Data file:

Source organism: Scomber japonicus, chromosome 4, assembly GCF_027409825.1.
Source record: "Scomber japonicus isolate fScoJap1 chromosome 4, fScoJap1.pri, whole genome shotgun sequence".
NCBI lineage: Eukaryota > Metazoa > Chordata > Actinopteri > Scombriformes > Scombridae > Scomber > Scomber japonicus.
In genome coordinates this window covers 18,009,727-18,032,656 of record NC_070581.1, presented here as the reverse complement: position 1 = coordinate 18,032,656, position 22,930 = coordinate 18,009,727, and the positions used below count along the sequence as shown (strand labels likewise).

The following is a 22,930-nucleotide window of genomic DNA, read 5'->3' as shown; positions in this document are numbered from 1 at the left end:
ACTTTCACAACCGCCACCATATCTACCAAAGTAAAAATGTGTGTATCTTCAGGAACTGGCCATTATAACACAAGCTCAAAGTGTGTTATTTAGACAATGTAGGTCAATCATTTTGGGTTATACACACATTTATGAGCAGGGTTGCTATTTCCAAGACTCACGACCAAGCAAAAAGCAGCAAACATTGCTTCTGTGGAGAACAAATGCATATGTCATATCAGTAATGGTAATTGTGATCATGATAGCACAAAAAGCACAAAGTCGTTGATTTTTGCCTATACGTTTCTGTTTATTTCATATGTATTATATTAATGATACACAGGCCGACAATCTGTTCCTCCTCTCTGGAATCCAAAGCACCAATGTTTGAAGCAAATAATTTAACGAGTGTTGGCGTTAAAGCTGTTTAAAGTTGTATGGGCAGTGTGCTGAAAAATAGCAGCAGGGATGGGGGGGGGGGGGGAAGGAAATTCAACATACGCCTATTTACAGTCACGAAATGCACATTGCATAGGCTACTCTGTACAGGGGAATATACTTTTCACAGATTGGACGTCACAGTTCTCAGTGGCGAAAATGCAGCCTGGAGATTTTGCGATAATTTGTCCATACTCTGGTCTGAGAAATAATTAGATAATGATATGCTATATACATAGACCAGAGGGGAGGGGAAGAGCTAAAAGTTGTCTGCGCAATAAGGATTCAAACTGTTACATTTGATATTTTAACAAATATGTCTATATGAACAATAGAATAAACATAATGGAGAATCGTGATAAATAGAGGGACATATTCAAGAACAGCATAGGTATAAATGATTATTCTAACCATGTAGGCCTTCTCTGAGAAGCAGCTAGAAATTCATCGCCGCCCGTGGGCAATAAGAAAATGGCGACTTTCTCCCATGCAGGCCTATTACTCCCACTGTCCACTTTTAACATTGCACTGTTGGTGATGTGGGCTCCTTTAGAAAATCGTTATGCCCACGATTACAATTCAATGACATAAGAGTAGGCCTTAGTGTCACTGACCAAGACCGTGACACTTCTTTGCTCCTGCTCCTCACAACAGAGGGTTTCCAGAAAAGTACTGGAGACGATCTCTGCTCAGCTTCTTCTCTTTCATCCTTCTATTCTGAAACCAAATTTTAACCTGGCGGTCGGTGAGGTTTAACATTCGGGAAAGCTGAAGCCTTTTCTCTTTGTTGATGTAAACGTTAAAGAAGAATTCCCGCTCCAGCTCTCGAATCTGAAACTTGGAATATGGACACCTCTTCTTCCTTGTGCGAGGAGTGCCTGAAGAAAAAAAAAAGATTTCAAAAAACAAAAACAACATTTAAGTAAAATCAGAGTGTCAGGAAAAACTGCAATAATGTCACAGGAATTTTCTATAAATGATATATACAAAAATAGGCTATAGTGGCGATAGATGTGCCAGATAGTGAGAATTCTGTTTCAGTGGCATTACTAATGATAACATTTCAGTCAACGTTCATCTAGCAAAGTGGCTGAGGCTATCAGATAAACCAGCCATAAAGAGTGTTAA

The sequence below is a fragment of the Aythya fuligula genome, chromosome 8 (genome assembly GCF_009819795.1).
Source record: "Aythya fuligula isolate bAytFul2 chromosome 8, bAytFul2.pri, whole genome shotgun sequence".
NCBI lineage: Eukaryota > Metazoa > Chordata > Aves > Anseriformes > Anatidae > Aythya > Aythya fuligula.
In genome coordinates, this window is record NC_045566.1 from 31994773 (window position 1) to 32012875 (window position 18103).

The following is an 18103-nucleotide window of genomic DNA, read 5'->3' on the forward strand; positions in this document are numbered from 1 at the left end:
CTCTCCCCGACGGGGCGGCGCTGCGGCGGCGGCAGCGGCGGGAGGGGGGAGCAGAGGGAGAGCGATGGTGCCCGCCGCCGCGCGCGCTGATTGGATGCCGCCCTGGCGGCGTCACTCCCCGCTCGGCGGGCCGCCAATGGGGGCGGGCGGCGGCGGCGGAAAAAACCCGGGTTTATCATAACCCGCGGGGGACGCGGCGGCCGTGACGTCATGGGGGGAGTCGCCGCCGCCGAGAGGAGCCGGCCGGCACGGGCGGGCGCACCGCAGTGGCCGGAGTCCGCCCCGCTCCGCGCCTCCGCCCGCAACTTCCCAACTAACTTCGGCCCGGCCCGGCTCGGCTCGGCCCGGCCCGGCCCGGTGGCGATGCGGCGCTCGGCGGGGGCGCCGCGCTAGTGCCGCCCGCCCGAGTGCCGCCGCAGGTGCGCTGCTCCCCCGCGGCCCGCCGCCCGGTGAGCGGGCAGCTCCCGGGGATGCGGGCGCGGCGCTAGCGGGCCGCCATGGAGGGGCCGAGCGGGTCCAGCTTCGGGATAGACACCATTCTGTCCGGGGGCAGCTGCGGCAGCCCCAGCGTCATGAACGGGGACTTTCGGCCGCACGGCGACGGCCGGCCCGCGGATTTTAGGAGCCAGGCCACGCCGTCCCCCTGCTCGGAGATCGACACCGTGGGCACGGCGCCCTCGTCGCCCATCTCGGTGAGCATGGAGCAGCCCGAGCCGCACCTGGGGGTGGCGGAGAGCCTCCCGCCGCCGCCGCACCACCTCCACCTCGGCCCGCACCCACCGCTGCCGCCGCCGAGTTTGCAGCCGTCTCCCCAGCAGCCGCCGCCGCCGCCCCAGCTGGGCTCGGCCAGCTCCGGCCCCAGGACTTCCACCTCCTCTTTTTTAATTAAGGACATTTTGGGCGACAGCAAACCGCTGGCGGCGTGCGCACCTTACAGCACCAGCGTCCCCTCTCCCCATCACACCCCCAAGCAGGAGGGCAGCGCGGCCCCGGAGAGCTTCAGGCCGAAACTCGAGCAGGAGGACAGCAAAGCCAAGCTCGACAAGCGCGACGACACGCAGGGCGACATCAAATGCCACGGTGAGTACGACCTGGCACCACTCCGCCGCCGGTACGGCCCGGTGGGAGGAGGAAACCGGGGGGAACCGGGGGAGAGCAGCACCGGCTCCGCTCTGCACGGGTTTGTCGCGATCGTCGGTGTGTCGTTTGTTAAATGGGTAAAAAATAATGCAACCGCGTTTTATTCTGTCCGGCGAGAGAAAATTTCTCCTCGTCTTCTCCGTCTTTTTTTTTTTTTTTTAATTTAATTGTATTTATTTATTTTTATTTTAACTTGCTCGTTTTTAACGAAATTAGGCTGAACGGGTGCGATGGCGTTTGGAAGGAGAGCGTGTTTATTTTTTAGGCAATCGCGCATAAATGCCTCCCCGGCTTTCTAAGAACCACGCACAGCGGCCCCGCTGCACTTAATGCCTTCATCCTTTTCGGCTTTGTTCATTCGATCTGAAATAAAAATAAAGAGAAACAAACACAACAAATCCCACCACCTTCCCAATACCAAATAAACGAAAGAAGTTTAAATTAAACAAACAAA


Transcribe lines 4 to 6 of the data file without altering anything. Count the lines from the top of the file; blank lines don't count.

In genome coordinates this window covers 18,009,727-18,032,656 of record NC_070581.1, presented here as the reverse complement: position 1 = coordinate 18,032,656, position 22,930 = coordinate 18,009,727, and the positions used below count along the sequence as shown (strand labels likewise).

The following is a 22,930-nucleotide window of genomic DNA, read 5'->3' as shown; positions in this document are numbered from 1 at the left end:
ACTTTCACAACCGCCACCATATCTACCAAAGTAAAAATGTGTGTATCTTCAGGAACTGGCCATTATAACACAAGCTCAAAGTGTGTTATTTAGACAATGTAGGTCAATCATTTTGGGTTATACACACATTTATGAGCAGGGTTGCTATTTCCAAGACTCACGACCAAGCAAAAAGCAGCAAACATTGCTTCTGTGGAGAACAAATGCATATGTCATATCAGTAATGGTAATTGTGATCATGATAGCACAAAAAGCACAAAGTCGTTGATTTTTGCCTATACGTTTCTGTTTATTTCATATGTATTATATTAATGATACACAGGCCGACAATCTGTTCCTCCTCTCTGGAATCCAAAGCACCAATGTTTGAAGCAAATAATTTAACGAGTGTTGGCGTTAAAGCTGTTTAAAGTTGTATGGGCAGTGTGCTGAAAAATAGCAGCAGGGATGGGGGGGGGGGGGGAAGGAAATTCAACATACGCCTATTTACAGTCACGAAATGCACATTGCATAGGCTACTCTGTACAGGGGAATATACTTTTCACAGATTGGACGTCACAGTTCTCAGTGGCGAAAATGCAGCCTGGAGATTTTGCGATAATTTGTCCATACTCTGGTCTGAGAAATAATTAGATAATGATATGCTATATACATAGACCAGAGGGGAGGGGAAGAGCTAAAAGTTGTCTGCGCAATAAGGATTCAAACTGTTACATTTGATATTTTAACAAATATGTCTATATGAACAATAGAATAAACATAATGGAGAATCGTGATAAATAGAGGGACATATTCAAGAACAGCATAGGTATAAATGATTATTCTAACCATGTAGGCCTTCTCTGAGAAGCAGCTAGAAATTCATCGCCGCCCGTGGGCAATAAGAAAATGGCGACTTTCTCCCATGCAGGCCTATTACTCCCACTGTCCACTTTTAACATTGCACTGTTGGTGATGTGGGCTCCTTTAGAAAATCGTTATGCCCACGATTACAATTCAATGACATAAGAGTAGGCCTTAGTGTCACTGACCAAGACCGTGACACTTCTTTGCTCCTGCTCCTCACAACAGAGGGTTTCCAGAAAAGTACTGGAGACGATCTCTGCTCAGCTTCTTCTCTTTCATCCTTCTATTCTGAAACCAAATTTTAACCTGGCGGTCGGTGAGGTTTAACATTCGGGAAAGCTGAAGCCTTTTCTCTTTGTTGATGTAAACGTTAAAGAAGAATTCCCGCTCCAGCTCTCGAATCTGAAACTTGGAATATGGACACCTCTTCTTCCTTGTGCGAGGAGTGCCTGAAGAAAAAAAAAAGATTTCAAAAAACAAAAACAACATTTAAGTAAAATCAGAGTGTCAGGAAAAACTGCAATAATGTCACAGGAATTTTCTATAAATGATATATACAAAAATAGGCTATAGTGGCGATAGATGTGCCAGATAGTGAGAATTCTGTTTCAGTGGCATTACTAATGATAACATTTCAGTCAACGTTCATCTAGCAAAGTGGCTGAGGCTATCAGATAAACCAGCCATAAAGAGTGTTAA